What is the central idea of the poem "Ode To Autumn" by John Keats?
In 1918, this is what Keats wrote of the poem:
"How beautiful the season is now--How fine the air. A temperate sharpness about it. Really, without joking, chaste weather--Dian skies--I never liked stubble-fields so much as now--Aye better than the chilly green of the spring. Somehow, a stubble-field looks warm--in the same way that some pictures look warm. This struck me so much in my Sunday's walk that I composed upon it."
"Ode To Autumn" is no mystery it is what it is: a poem written in praise of autumn. Autumn in its fullness, autumn in its ripeness, autumn in its satisfying, still warm beauty.
One can certainly think of autumn as but an end to summer and the harbinger of the cold, desolate months of winter. But Keats sees autumn as a fruition, the bountiful result of the promise of rapid growth that began in the spring and went all the way through summer. Autumn, in the poem is summer matured, summer's result.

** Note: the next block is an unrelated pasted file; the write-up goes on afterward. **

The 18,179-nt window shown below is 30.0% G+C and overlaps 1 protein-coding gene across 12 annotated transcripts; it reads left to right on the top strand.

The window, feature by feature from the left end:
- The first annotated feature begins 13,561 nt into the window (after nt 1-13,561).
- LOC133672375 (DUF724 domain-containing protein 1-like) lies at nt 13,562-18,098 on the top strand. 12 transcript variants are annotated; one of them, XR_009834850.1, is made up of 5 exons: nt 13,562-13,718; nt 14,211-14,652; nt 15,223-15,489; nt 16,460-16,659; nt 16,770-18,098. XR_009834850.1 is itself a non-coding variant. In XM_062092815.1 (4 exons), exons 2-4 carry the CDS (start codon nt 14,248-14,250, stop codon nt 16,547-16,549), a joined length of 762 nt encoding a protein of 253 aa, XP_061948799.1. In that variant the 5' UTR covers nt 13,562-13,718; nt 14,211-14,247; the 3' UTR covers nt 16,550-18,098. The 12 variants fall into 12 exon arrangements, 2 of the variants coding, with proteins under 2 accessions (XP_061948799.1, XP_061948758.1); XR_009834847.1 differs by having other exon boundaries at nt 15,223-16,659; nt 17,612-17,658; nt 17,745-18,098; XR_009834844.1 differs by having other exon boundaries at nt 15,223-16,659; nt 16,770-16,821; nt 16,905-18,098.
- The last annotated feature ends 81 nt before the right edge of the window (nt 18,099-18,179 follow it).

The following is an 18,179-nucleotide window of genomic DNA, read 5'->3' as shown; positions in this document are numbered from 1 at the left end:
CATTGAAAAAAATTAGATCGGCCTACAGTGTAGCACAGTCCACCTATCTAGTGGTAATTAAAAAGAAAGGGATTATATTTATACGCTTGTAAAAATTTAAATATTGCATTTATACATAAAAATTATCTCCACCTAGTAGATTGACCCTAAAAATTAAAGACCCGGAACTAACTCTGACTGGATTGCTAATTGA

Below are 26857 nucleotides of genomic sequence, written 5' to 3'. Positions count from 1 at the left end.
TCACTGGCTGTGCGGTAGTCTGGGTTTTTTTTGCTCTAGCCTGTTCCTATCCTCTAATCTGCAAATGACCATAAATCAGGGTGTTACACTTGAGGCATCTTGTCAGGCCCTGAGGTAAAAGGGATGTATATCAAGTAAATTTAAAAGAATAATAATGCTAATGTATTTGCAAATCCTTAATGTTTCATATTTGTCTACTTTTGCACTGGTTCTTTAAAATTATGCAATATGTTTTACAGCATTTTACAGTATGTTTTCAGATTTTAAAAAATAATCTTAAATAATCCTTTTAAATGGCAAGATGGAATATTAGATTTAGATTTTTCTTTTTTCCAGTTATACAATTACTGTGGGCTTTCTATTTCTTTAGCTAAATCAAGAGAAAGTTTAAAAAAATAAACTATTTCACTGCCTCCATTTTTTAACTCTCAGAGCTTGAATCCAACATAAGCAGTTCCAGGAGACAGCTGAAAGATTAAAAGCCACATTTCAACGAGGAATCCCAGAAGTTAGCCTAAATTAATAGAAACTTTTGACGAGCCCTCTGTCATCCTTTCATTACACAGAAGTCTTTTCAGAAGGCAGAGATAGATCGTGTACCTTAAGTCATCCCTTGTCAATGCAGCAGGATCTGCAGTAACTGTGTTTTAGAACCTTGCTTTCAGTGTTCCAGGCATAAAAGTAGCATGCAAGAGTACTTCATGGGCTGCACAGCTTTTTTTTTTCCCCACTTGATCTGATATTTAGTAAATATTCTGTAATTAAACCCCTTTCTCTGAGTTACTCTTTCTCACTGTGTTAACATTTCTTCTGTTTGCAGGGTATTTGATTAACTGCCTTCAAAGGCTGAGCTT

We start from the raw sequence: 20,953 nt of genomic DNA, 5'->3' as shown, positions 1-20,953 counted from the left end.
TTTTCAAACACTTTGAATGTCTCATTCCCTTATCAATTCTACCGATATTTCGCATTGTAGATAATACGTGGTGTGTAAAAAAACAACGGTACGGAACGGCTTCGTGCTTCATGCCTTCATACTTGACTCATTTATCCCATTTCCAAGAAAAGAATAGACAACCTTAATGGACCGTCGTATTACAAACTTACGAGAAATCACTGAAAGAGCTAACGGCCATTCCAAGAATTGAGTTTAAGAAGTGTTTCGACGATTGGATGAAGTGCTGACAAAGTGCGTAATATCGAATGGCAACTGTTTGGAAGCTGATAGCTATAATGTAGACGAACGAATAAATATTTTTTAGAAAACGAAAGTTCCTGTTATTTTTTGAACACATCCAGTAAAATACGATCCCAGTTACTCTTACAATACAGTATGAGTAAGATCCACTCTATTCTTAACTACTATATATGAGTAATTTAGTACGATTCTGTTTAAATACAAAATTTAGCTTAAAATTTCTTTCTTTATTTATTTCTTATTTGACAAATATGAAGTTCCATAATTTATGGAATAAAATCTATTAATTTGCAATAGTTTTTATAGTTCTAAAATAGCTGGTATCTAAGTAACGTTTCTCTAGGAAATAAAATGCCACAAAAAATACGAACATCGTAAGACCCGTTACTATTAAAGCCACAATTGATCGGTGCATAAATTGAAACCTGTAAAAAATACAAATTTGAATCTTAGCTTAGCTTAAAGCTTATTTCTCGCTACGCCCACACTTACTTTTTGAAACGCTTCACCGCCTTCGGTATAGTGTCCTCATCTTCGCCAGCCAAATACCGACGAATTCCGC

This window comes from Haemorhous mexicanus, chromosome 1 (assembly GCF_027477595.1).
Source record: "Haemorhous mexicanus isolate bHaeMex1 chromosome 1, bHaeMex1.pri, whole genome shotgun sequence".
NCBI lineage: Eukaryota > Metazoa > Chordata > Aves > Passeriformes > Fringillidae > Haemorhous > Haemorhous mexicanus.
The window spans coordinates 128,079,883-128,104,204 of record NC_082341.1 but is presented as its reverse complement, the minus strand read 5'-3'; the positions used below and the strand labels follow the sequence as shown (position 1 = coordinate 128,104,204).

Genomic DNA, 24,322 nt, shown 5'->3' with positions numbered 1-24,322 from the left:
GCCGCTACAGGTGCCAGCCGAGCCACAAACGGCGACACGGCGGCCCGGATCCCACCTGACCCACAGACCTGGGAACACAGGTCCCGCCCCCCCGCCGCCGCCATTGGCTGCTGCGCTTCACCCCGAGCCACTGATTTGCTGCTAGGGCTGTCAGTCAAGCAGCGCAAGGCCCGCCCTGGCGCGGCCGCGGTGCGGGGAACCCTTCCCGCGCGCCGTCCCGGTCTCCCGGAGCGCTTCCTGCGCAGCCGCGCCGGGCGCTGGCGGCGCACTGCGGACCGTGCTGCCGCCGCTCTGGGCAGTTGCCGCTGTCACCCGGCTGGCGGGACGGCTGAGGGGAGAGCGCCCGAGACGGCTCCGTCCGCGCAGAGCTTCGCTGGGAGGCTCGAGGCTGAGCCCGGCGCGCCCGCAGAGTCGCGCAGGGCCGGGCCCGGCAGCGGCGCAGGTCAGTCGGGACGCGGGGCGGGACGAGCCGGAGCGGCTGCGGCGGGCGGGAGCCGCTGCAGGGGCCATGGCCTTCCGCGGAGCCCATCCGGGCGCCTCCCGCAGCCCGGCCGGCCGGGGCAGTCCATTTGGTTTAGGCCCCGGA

Listen to this line:
Season of mists and mellow fruitfulness!
Close bosom-friend of the maturing sun
And full-grown lambs loud bleat from hilly bourn
Keats does not see autumn as a time of withering, a time of fall; he sees it as life at its height.
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